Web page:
"They're these shadow arms of the campaigns that are closely connected, yet there are no contribution limits," he said.
The committees make candidates less accountable, he said. Super PACs can act as a campaign's attack arm, allowing candidates to deny any connection to a false, misleading or negative ad the committee runs, he said.
Super PACs are transparent because they must report their receipts and disbursements to the Federal Election Commission like other committees, Skaggs said.
The often-cited secrecy that surrounds contributions arises in cases where nonprofit organizations - known as "501(c)(4)s" after a tax code section - act as Super PAC sister organizations, he said. Political nonprofits set up under the tax code as social welfare organizations, 501(c)(4)s do not have to disclose donors.
"It's sort of a money-laundering thing they're doing," he said.
Contributions are made to the 501(c)(4), and then the group makes the actual contribution to the Super PAC. The social welfare organization's name is then the only name on the Super PAC donor disclosure report for that money.
"A lot more money has been given to the (c)(4)s than the Super PACs," Skaggs said. "It demonstrates that whether they're corporations, unions or individuals, the contributors want to stay secret."
What is a Super PAC?
Super PACs are independent expenditure-only committees that legally raise and spend unlimited amounts of money advocating for or against federal candidates.
They were made possible in 2010 by a Supreme Court ruling (Citizens United vs. Federal Election Commission) and by a later D.C. circuit court decision that found federal limits on corporate, union and individual independent expenditures violated First Amendment rights.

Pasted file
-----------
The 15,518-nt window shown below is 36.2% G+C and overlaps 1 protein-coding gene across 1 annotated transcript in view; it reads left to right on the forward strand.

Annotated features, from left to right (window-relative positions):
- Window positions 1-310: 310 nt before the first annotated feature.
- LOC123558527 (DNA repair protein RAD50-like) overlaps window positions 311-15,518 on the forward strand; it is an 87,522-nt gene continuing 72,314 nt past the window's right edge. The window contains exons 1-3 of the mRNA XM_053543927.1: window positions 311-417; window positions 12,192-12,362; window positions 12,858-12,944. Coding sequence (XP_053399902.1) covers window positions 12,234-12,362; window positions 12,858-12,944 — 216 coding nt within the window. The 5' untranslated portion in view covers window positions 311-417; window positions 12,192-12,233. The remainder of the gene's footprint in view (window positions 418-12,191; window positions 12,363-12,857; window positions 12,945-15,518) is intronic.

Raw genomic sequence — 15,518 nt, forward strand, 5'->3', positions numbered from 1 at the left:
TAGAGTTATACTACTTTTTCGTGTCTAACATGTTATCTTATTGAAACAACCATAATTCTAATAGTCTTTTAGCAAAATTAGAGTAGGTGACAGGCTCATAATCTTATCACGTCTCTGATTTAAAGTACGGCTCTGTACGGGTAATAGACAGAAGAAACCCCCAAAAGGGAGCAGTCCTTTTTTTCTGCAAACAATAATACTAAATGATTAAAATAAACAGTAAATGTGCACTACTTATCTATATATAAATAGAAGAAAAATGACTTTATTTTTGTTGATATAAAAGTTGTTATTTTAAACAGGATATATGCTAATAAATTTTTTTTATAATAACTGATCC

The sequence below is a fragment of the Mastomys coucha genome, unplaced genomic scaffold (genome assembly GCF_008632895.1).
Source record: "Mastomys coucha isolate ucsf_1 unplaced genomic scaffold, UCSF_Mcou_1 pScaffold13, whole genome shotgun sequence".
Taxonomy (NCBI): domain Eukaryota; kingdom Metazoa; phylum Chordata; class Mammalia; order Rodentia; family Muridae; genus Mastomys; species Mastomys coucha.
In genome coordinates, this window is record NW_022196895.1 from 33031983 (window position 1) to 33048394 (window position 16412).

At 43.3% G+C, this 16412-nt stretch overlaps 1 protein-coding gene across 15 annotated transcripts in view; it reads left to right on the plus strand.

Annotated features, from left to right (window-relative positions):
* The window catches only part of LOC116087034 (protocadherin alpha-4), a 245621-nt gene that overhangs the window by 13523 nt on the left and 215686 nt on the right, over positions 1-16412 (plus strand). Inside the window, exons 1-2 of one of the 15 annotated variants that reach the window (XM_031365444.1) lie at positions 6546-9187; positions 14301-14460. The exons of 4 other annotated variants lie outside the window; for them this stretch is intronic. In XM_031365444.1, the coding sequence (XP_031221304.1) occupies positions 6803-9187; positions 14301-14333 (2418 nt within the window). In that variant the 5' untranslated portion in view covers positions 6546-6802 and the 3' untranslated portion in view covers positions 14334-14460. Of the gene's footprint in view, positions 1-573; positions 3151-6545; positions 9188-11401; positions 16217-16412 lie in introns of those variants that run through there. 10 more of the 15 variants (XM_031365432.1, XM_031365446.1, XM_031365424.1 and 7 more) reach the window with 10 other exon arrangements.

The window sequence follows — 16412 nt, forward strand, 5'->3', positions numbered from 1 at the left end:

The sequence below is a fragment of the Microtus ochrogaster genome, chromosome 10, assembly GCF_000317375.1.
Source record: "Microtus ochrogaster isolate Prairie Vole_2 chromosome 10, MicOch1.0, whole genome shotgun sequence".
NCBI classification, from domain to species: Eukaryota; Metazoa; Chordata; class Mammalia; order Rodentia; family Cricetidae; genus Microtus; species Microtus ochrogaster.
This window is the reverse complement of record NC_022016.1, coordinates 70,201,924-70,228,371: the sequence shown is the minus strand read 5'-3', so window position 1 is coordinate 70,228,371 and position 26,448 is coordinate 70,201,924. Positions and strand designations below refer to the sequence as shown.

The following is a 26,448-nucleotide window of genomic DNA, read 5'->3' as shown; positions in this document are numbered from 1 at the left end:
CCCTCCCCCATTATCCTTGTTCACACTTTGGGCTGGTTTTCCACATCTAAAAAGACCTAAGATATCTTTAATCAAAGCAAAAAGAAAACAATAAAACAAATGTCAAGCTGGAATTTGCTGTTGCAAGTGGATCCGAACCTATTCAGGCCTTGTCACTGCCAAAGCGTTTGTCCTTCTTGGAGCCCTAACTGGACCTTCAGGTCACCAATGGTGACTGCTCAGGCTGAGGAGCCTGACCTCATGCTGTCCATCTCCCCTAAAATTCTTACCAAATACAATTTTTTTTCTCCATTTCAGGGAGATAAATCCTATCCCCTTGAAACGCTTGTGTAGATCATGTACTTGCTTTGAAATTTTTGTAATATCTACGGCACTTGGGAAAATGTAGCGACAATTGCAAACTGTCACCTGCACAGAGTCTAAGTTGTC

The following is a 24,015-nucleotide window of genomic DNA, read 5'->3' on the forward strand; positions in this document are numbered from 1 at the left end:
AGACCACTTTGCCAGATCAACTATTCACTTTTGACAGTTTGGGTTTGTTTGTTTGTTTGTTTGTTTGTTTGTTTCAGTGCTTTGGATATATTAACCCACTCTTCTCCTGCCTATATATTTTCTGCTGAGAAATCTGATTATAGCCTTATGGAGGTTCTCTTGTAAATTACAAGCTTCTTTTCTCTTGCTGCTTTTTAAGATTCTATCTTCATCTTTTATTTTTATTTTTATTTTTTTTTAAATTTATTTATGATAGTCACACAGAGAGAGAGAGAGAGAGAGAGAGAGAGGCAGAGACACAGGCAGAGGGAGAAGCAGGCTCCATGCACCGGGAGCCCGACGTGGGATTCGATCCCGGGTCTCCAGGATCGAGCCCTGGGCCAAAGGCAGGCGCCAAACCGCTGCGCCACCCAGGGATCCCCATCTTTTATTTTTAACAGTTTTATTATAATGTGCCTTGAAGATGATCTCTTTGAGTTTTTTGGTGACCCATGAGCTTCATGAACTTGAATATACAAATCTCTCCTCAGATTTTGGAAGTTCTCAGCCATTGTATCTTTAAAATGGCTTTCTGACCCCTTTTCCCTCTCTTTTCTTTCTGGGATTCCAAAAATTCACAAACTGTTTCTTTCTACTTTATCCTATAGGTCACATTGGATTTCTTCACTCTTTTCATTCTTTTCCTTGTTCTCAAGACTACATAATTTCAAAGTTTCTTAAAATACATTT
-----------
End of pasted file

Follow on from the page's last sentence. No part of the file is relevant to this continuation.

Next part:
The Federal Election Commission has issued an advisory saying candidates may not coordinate activity directly with Super PACs.
Direct presidential campaign contributions
Mitt Romney’s campaign received approximately $828,000
in itemized receipts from Oklahoma in May.
That amount marked the most given in a single month since
the former Massachusetts governor began his presidential bid,
Romney’s campaign has received approximately $551,000
from Oklahoma City sources and approximately $364,000
from sources in Tulsa, a Tulsa World analysis shows.
The campaign raised approximately $1.7 million from
sources in the state between the start of the election cycle and
May 31, data show.
The campaign’s total statewide receipts are more than
double the approximately $679,000 contributed to President
Barack Obama’s re-election campaign in that time period, data
Obama’s campaign brought in approximately $85,000
from Oklahoma sources in May, the second highest monthly
receipts for the campaign, data show. The campaign received
nearly $90,000 statewide in August 2011, the most contributed
so far in a single month.
Obama’s campaign has received approximately $120,000
from Oklahoma City sources and approximately $229,000
from sources in Tulsa.
Casey Smith 918-732-8106
Joseph Craft III: The CEO of Alliance Holdings gave $1.25 million to American Crossroads, which was the largest single donation.
Francis Rooney and Harold Hamm: Rooney is chairman of Rooney Holdings Inc., which gave $1 million to Restore Our Future in 2011. Hamm, who is the chairman and CEO of Continental Resources Inc., donated $985,000 in April to Restore Our Future, a Super PAC that supports Mitt Romney for president.